Research Papers:

The immune checkpoint molecules PD-1, PD-L1, TIM-3 and LAG-3 in diffuse large B-cell lymphoma

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Oncotarget. 2019; 10:2030-2040. https://doi.org/10.18632/oncotarget.26771

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Benjamin J. Chen _, Ravi Dashnamoorthy, Pallavi Galera, Vladislav Makarenko, Hong Chang, Srimoyee Ghosh and Andrew M. Evens


Benjamin J. Chen1, Ravi Dashnamoorthy2, Pallavi Galera1, Vladislav Makarenko1, Hong Chang3, Srimoyee Ghosh4 and Andrew M. Evens2

1 Department of Pathology, University of Massachusetts Medical School, Worcester, MA, USA

2 Division of Blood Disorders, Rutgers Cancer Institute of New Jersey, New Brunswick, NJ, USA

3 Institute for Clinical Research and Health Policy Studies and the Biostatistics, Epidemiology, and Research Design (BERD) Center, Tufts Medical Center, Boston, MA, USA

4 Tesaro, Waltham, MA, USA

Correspondence to:

Benjamin J. Chen,email: [email protected]

Keywords: lymphoma; immunotherapy; immune checkpoint; TIM-3; LAG-3

Received: February 07, 2019     Accepted: February 21, 2019     Published: March 12, 2019


Signaling through immune checkpoint receptors may lead to T-cell exhaustion and function as immune escape mechanisms in cancer. For diffuse large B-cell lymphoma (DLBCL), the mechanistic and prognostic importance of these markers on tumor cells and the tumor microenvironment remains unclear.

We determined the immunohistochemical expression of PD-1, PD-L1, TIM-3, and LAG-3 on tumor cells and on tumor infiltrating lymphocytes (TILs) among 123 DLBCL patients. TIM-3 showed positive staining on tumor cells in 39% of DLBCL cases and PD-L1 expression was noted in 15% of cases. Both PD-1 and LAG-3 were positive on tumor cells in a minority of DLBCL cases (8.3% and 7.5%, respectively), but were more widely expressed on TILs in a correlated manner. With median follow-up of 44 months (n = 70, range 5–85), 4-year progression-free survival (PFS) and overall survival (OS) rates were significantly inferior among DLBCL patients with high vs low/negative TIM-3 expression (PFS: 23% [95% CI 7% to 46%] vs 60% [95% CI 43% to 74%], respectively, P = 0.008; OS: 30% [95% CI 10% to 53%] vs 74% [95% CI 58% to 85%], respectively, P = 0.006). Differences in OS remained significant when controlling for International Prognostic Index in Cox regression analyses (HR 3.49 [95% CI 1.40–6.15], P = 0.007). In addition, we observed that co-culture of DLBCL cell lines with primed T cells in the presence of anti-LAG-3 and anti-TIM-3 induced potent dose-dependent increases in in vitro cell death via AcellaTox and IL-2 ELISA assays, suggesting potent anti-tumor activity of these compounds.


Significant advances have been made in the use of immuno-modulating therapies in the treatment of a range of human malignancies, most notably inhibitors of programmed cell death-1 (PD-1) in relapsed and refractory Hodgkin lymphoma (HL) [1, 2]. A number of hematologic malignancies, including HL and diffuse large-B cell lymphoma (DLBCL), express the PD-1 ligands, PD-L1 and PD-L2, presumably as a means of dysregulating the immune response through PD-1:PD-L1/L2 interactions between tumor cells and T lymphocytes leading to T-cell exhaustion [35]. Immunotherapeutic targeting of tumor cells in vitro with humanized antibodies to PD-1 or PD-L1 disrupt this interaction, thus restoring the anti-tumor activity of the T cells, forming the basis for this approach to immunotherapy [4]. Overexpression of PD-L1/L2 in lymphoma has been shown to occur through various mechanisms, including activation of JAK/STAT pathways, EBV-driven mechanisms, and 9p24.1 gene amplifications [68]. Expression of PD-L1 by DLBCL has been linked to inferior outcome, demonstrating the potential importance for both prognostic and treatment selection [9, 10]. Tumor infiltrating lymphocytes (TILs) in lymphoma have also been shown to frequently express the immune checkpoint molecule PD-1 [11, 12].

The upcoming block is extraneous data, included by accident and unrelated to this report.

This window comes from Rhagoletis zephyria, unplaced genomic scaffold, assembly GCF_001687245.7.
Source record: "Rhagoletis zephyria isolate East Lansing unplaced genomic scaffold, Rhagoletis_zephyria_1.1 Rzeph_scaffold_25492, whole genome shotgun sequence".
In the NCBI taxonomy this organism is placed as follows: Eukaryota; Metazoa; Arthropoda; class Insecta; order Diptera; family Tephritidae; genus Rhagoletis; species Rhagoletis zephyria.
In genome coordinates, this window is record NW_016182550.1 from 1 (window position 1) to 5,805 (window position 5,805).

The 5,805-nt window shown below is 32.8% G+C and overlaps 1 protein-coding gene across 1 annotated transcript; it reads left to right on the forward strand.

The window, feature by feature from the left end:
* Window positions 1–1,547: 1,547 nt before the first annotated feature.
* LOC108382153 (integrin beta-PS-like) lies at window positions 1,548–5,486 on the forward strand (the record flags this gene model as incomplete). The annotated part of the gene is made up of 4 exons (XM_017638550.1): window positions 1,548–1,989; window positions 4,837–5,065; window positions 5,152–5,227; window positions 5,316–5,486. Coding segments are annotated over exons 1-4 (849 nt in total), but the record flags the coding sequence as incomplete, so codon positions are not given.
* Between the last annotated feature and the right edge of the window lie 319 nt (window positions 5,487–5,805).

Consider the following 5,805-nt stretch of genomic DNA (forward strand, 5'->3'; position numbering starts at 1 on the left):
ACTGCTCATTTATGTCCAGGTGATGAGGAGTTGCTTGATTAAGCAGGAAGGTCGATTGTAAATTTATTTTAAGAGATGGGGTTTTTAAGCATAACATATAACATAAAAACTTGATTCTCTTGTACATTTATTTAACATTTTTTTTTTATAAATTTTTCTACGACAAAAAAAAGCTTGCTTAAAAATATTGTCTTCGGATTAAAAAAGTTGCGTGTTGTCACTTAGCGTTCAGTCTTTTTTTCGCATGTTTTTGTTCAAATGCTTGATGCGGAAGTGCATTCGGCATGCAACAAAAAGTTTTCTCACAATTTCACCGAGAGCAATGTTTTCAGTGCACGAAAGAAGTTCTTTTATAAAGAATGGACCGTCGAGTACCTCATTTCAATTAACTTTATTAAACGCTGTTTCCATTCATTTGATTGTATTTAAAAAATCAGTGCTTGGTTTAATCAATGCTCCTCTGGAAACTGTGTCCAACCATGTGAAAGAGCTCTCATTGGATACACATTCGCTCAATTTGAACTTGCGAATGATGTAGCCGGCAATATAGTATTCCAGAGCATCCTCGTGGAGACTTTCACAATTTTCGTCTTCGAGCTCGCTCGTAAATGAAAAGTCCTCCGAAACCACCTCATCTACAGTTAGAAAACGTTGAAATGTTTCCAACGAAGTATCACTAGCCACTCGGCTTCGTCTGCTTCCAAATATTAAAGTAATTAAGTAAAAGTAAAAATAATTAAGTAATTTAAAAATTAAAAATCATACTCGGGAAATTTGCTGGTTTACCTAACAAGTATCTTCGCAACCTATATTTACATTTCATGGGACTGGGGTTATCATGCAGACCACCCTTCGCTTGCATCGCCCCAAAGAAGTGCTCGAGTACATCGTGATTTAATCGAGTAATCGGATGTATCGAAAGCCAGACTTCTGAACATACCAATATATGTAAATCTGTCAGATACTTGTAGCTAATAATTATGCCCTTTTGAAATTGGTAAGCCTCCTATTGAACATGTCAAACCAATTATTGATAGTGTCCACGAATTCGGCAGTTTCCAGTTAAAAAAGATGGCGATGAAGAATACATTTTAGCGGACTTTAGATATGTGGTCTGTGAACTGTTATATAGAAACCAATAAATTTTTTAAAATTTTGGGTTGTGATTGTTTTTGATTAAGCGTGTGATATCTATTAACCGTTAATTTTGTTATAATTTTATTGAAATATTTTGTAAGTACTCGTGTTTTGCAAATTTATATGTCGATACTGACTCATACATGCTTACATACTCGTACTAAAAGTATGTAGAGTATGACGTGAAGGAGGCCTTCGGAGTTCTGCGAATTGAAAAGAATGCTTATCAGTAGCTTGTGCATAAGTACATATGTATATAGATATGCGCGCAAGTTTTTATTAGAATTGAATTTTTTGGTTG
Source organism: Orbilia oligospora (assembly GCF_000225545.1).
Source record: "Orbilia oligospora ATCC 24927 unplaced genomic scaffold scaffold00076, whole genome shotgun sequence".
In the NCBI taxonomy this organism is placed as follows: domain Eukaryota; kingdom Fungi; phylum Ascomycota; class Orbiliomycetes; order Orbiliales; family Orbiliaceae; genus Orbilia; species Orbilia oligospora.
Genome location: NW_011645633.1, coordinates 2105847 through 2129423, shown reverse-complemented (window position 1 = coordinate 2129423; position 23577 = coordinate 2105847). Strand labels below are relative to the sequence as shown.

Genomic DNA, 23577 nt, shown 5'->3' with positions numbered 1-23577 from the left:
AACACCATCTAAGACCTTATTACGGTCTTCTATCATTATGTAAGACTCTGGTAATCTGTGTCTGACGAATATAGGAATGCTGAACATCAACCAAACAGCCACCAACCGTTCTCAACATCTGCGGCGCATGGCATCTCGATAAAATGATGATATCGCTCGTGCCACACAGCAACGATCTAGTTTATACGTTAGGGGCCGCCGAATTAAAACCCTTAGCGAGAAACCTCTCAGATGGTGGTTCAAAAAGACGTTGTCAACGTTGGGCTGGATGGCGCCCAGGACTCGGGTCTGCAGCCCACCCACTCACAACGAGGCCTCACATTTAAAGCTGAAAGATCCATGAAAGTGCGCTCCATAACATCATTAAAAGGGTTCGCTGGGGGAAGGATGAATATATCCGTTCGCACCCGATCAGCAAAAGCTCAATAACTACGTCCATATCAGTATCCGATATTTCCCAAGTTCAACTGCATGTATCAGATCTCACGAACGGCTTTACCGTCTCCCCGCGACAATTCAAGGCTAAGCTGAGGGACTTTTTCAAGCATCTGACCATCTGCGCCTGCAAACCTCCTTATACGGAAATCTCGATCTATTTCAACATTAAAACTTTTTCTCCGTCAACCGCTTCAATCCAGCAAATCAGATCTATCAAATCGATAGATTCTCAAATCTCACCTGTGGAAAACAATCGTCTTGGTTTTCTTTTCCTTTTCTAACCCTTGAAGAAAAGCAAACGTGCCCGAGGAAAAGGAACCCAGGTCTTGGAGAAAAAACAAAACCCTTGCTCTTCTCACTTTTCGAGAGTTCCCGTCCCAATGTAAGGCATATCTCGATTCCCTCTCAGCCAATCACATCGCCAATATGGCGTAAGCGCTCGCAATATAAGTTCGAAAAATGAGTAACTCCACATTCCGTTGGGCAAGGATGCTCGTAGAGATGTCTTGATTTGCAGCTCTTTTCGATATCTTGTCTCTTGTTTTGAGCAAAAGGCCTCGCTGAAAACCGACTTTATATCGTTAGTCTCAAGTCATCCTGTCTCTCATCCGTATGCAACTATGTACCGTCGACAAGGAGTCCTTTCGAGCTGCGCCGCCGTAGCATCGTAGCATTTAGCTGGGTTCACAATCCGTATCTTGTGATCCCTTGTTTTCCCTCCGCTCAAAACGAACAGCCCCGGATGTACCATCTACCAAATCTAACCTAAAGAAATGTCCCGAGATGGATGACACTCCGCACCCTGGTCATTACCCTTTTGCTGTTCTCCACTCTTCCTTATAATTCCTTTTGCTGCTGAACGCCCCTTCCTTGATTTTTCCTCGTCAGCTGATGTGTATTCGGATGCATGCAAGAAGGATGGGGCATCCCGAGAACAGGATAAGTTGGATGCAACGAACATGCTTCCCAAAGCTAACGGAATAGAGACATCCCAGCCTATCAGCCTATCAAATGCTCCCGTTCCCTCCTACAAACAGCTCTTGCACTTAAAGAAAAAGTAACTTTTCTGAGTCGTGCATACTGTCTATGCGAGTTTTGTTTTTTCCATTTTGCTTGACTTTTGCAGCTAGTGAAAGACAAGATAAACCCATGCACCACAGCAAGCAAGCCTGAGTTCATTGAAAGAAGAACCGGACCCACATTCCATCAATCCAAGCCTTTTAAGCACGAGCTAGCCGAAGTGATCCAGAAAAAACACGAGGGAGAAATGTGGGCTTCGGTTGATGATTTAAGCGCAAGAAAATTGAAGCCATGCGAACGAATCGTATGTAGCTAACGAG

Two additional immune checkpoint molecules investigated in the context of cancer immunotherapy include TIM-3 (T cell immunoglobulin and mucin domain-containing protein-3) and LAG-3 (lymphocyte activation gene-3, CD223) [13, 14]. TIM-3 is a type I transmembrane protein expressed on several types of immune cells, most notably on CD4+ Th1 and CD8+ cytotoxic T cells, that functions to limit the duration and magnitude of T-cell responses [13, 15]. In the setting of human cancers, TIM-3 is expressed on the T cells found in a range of malignancies, including melanoma, lung cancer, hepatocellular, and colon cancer. In these tumors, TIM-3 expression is often associated with dysfunctional T-cell function, as well as poorer prognosis in some tumor types (reviewed in [13]). In hematologic malignancies, TIM-3 expression has been observed in adult T-cell leukemia/lymphoma and extranodal NK/T cell lymphoma [16, 17]. TIM-3 was also found to be increased in peripheral blood CD3+ T cells of patients with DLBCL, which was related to tumor stage and response to conventional chemotherapy [18, 19].

LAG-3 is a member of the immunoglobulin superfamily and functions as a negative regulator of T-cell homeostasis. Upregulated LAG-3 expression was originally discovered in activated CD4+, CD8+ and NK cell subsets [20]. LAG-3 binds to MHC class II at a higher affinity relative to CD4, while LAG-3 expressed in cytotoxic T and NK cells binds to LSECtin commonly expressed in various tumors, as well as normal hepatocytes [14]. LAG-3 has been shown to be expressed in TILs of several tumor types, including breast, ovarian, and lung cancers, often in connection with increased PD-1+ T cells [2123]. In syngeneic mouse tumor models of fibrosarcoma or adenocarcinoma, a combination of anti-PD-1 and anti-LAG-3 antibodies had a synergistic effect on tumor growth inhibition. LAG3-/-/PDCD1-/- double knockout mice have also shown enhanced clearance of and survival from multiple transplanted tumor types [24]. LAG-3 has been shown to be expressed by intratumoral T cells in cases of HL, particularly in areas rich in the malignant Reed-Sternberg cells [25]. In follicular lymphoma, a subset of intratumoral PD-1+ T cells were also found to be LAG-3+, which correlated with functionally exhausted T cells and inferior outcome [26].